Tuesday, November 27, 2012

Astronomy Round-Up: Super-Earths, Broken Satellites, and Rogue Planets

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Rogue Planet

By Tom Ingram
Tom Ingram

     Astronomers have been doing brisk business over the last few weeks. Recently there have been a number of important discoveries about the nature of our universe. Here’s a roundup of three of them.

Researchers led by Mikko Tuomi of the University of Hertfordshire in the UK have announced the discovery of three new “super-Earth” planets orbiting the star HD 40307 – and one of them is in the star’s habitable zone. The term “super-Earth” is a little misleading, because it implies that the planet is like Earth, only bigger and better. In reality, a super-Earth is just a terrestrial planet that is up to ten times more massive than Earth – in other words, a rocky planet larger than Earth but smaller than Uranus.

HD 40307 was previously known to have three planets in its orbit. These planets, also super-Earths, orbit close to the star, too close to support life. Now the researchers have discovered three additional planets. The outermost of these, a planet seven times the mass of Earth, orbits HD 40307 at a distance similar to the Earth’s from the Sun. It exists in HD 40307’s “Goldilocks zone” (i.e., habitable zone), meaning the planet could support liquid water and a stable atmosphere. It also rotates on its axis in a way similar to Earth, suggesting the possibility of a day-night cycle like our own.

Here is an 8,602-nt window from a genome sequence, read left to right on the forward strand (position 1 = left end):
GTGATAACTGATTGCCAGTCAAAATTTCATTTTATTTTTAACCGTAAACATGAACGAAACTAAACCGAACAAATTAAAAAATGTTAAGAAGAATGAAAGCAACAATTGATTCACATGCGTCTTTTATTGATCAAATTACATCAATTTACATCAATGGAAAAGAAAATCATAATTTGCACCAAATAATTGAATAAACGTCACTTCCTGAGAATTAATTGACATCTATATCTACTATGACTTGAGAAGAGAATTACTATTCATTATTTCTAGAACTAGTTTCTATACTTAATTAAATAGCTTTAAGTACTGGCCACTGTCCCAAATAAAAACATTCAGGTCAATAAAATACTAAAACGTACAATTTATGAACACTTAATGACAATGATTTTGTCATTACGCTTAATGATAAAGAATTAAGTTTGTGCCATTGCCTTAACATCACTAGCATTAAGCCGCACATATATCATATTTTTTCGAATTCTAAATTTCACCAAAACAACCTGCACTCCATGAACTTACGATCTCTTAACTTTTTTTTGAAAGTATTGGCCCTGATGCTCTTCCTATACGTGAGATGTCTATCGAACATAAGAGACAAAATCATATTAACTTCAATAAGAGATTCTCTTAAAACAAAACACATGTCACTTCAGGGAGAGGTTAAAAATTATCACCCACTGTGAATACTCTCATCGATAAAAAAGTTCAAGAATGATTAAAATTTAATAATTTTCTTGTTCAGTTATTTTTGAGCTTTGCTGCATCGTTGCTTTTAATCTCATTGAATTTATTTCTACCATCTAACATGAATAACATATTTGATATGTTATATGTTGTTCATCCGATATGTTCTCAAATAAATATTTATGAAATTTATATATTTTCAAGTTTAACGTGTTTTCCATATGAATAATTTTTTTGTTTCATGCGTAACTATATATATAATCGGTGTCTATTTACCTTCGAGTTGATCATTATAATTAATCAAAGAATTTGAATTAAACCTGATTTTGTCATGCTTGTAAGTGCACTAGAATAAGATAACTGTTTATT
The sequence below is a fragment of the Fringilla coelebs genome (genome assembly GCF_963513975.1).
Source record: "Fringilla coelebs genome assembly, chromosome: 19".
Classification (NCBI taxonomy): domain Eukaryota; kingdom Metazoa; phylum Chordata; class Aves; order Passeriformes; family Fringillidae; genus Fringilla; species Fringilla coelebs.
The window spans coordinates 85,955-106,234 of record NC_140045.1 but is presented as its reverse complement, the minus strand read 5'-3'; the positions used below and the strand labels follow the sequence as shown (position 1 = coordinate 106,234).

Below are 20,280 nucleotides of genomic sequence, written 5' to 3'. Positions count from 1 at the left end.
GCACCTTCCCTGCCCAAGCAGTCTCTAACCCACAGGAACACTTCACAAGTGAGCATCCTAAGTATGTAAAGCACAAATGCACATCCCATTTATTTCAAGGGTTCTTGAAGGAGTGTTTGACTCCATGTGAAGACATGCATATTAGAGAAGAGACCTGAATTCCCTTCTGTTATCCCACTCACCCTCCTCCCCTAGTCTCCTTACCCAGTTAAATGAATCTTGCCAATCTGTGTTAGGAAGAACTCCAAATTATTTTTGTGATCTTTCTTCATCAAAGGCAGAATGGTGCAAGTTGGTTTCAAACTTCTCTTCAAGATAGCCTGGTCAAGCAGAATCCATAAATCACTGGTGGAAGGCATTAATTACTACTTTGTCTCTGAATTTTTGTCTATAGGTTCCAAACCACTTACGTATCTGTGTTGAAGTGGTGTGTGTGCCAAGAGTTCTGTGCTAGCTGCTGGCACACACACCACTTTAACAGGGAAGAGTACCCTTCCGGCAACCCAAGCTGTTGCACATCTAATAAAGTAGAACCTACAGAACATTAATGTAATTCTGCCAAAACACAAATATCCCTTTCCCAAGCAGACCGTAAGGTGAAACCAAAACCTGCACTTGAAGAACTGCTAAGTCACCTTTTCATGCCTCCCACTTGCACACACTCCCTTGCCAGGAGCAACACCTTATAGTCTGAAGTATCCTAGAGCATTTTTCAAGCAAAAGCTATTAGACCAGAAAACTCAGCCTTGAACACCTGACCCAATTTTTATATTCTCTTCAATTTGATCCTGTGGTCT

The discovery was made possible by a new technique for analyzing data from the HARPS spectrograph. HARPS senses the changes in the colour of a star’s light due to the gravitational pull of its planets. By filtering out noise from the star itself, the scientists were able to find extremely weak, previously undetectable signals indicating the presence of these three planets. . . .

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